The Board did not find these arguments persuasive. It noted that the public statements by the Mayor at the time the policy was instituted referred to revenue raising and it found additional evidence that this was the overriding purpose of the policy in the fact that it did not take into consideration the size, nature or duration of the applicant's debt in determining the good character of the individual.
I fail to see how those considerations support the Board's finding that the policy was intended merely to raise revenue. The City's policy was to disqualify from hiring and promotion not just applicants who refused to pay debts of a certain type, but rather any who refused to pay debts owed to it, no matter how much was due or how long the debt had been delinquent. It was not the amount of revenue that could be collected by the City that was decisive, it was the refusal to pay money justly owed to the City that reflected adversely upon the applicant's character. The use of the repayment agreement to evaluate character is implicit in it and is valid irrespective of whether the Koch memorandum or the policy itself mentioned the word "character." Indeed, had the policy been designed solely as a revenue-raising measure, the City undoubtedly would have attempted to impose a repayment obligation on all employees, not merely applicants for employment and promotion. Accordingly, I conclude that the City's policy serves as a legitimate measure of character and reputation well within the City's managerial power to "determine the standards of selection for employment" (Administrative Code § 12-307 [b]). Considering the basis for the Board's decision, I find its determination to the contrary irrational.
The majority contends that the dissenters have substituted their discretion for that of the Board by determining in "retrospect" that the policy serves as a legitimate measure of character and reputation (majority opn, at 129, n 3). On the contrary, we find the Board's determination irrational because the Board has ignored the indicia of character qualifications in the City's policy and instead relied on evidence of subjective intent to support its determination. The inference to be drawn from the majority's acceptance of the Board's finding, based on this evidence, is that if the City had stated that the policy was a test of character, the outcome would be different. It is difficult to see why the City's purpose should be determined by self-serving public statements when the character aspects of the City's policy are manifest.
However, this does not end the inquiry. As noted by the majority, "[a]lthough these [managerial] decisions are excluded from bargaining, their practical impact on employees may be bargainable" (majority opn, at 127; Matter of West Irondequoit Teachers Assn. v Helsby, 35 N.Y.2d 46, 51-52, supra). Here, the Board concluded that the City's policy affected mandatory subjects of bargaining because the payroll deductions and threat of disciplinary action contained in the repayment agreement were "terms and conditions" of employment. While this determination is entitled to deference so long as it is not affected by an error of law, arbitrary and capricious or an abuse of discretion, the Board had no reasonable basis for finding that the City's policy affected a mandatory subject of bargaining under the facts of this case.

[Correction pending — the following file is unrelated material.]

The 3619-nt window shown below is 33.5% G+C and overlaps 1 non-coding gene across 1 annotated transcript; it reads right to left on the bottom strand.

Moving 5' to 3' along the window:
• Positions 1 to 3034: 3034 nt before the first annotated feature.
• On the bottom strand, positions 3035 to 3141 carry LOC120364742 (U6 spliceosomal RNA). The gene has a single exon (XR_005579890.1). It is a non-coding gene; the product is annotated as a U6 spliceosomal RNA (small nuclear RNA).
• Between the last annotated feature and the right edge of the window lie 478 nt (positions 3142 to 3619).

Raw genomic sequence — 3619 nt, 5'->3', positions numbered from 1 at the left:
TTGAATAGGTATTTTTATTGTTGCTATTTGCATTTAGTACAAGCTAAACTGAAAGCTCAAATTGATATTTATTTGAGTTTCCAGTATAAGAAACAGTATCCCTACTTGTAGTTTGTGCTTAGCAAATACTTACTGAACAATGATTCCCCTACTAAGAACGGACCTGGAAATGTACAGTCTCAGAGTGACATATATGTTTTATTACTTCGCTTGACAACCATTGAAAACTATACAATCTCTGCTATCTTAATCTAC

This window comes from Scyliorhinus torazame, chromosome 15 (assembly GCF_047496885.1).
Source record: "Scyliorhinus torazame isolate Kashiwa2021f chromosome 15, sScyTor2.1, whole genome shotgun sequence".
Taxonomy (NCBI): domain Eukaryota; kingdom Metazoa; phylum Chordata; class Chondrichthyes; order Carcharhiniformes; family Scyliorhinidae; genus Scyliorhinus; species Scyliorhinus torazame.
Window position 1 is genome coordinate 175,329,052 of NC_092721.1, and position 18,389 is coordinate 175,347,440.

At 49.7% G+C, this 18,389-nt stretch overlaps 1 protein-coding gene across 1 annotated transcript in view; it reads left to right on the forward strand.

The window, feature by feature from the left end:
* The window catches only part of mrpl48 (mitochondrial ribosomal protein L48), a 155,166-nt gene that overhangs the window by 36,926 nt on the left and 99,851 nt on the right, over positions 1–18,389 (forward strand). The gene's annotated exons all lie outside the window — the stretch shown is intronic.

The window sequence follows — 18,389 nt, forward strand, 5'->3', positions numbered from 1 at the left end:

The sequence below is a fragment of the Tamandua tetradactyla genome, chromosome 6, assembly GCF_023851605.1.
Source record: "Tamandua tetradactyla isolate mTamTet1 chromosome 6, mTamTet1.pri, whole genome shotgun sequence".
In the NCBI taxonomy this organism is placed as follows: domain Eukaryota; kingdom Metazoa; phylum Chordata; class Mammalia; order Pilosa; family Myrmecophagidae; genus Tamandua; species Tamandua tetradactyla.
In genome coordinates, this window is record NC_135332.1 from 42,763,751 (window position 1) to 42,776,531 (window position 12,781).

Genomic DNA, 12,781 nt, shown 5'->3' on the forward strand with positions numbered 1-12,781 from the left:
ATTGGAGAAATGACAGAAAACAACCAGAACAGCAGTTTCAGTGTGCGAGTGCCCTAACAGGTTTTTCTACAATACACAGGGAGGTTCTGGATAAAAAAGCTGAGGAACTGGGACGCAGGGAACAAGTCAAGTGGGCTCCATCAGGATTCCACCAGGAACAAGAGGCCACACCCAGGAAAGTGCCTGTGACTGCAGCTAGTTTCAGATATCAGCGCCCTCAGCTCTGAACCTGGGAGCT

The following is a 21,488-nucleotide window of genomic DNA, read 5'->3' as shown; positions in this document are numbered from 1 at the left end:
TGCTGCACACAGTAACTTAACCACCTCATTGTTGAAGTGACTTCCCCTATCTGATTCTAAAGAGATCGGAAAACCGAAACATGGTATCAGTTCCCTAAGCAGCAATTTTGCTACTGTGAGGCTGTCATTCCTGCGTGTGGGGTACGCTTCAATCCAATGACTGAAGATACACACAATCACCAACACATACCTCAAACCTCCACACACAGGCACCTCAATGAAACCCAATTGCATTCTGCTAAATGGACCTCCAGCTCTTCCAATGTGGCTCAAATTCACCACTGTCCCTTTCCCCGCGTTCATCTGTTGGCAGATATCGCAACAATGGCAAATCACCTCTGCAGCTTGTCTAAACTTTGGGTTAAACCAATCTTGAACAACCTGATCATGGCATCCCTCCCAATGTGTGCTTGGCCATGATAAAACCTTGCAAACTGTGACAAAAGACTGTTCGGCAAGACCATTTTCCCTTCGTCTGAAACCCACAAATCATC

The repayment agreement provides that applicants who have not paid their public debts may either pay by "lump sum" or, if they can demonstrate hardship, by deductions from their paycheck "not to exceed 10%" of their net income. The Board concluded that these payroll deductions affect wages and were therefore a matter within the scope of collective bargaining. Contrary to the Board's conclusion, however, the mere fact that an applicant could authorize a payroll deduction does not convert an otherwise valid condition of employment into a mandatory subject of collective bargaining. The applicants are lawfully obligated to pay these debts and the agreement provides two avenues for doing so — payment in a lump sum or extended periodic payments through payroll deductions. To be sure the deductions affect wages, just as voluntary deductions to repay an employee credit union loan do, but the deductions do not thereby automatically become a matter subject to mandatory bargaining. The City could, if it wished, insist that payment be made in full and that the applicant borrow the funds at interest from a bank or third party to do so. In that way, it would avoid the Board's conclusion that the payroll deductions provision was a "term and condition" of employment but the applicant would be severely disadvantaged. The majority concedes that the City could frame a policy requiring repayment of indebtedness to it by lump sum, and that such a policy could constitute a legitimate test of character. If that is so, then it is difficult to see why it is not a legitimate test of character to allow the employee to pay off the debt over time. To accept the finding of the Board, that the agreement to repay City debts is a "term and condition of employment" because of the optional provision allowing payments by wage deductions, deprives the employee of an ameliorative feature of the policy and requires the City to negotiate with union representatives over whether and how an applicant seeking employment or promotion with the City will pay a legally owed debt.